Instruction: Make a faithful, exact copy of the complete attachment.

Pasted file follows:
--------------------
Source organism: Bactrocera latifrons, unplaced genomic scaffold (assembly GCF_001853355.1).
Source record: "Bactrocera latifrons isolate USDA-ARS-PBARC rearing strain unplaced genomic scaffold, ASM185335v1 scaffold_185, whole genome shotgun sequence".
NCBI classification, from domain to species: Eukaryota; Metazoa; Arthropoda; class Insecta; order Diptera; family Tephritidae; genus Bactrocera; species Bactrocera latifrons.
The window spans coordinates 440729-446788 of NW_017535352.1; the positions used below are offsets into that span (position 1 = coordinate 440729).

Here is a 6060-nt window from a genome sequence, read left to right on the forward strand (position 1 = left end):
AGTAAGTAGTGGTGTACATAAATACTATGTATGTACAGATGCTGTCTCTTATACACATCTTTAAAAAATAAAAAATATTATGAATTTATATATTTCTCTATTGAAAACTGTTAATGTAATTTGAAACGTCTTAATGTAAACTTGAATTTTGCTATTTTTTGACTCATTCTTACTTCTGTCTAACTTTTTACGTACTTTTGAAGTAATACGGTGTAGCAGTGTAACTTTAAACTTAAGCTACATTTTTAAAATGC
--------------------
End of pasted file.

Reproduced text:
Source organism: Bactrocera latifrons, unplaced genomic scaffold (assembly GCF_001853355.1).
Source record: "Bactrocera latifrons isolate USDA-ARS-PBARC rearing strain unplaced genomic scaffold, ASM185335v1 scaffold_185, whole genome shotgun sequence".
NCBI classification, from domain to species: Eukaryota; Metazoa; Arthropoda; class Insecta; order Diptera; family Tephritidae; genus Bactrocera; species Bactrocera latifrons.
The window spans coordinates 440729-446788 of NW_017535352.1; the positions used below are offsets into that span (position 1 = coordinate 440729).

Here is a 6060-nt window from a genome sequence, read left to right on the forward strand (position 1 = left end):
AGTAAGTAGTGGTGTACATAAATACTATGTATGTACAGATGCTGTCTCTTATACACATCTTTAAAAAATAAAAAATATTATGAATTTATATATTTCTCTATTGAAAACTGTTAATGTAATTTGAAACGTCTTAATGTAAACTTGAATTTTGCTATTTTTTGACTCATTCTTACTTCTGTCTAACTTTTTACGTACTTTTGAAGTAATACGGTGTAGCAGTGTAACTTTAAACTTAAGCTACATTTTTAAAATGC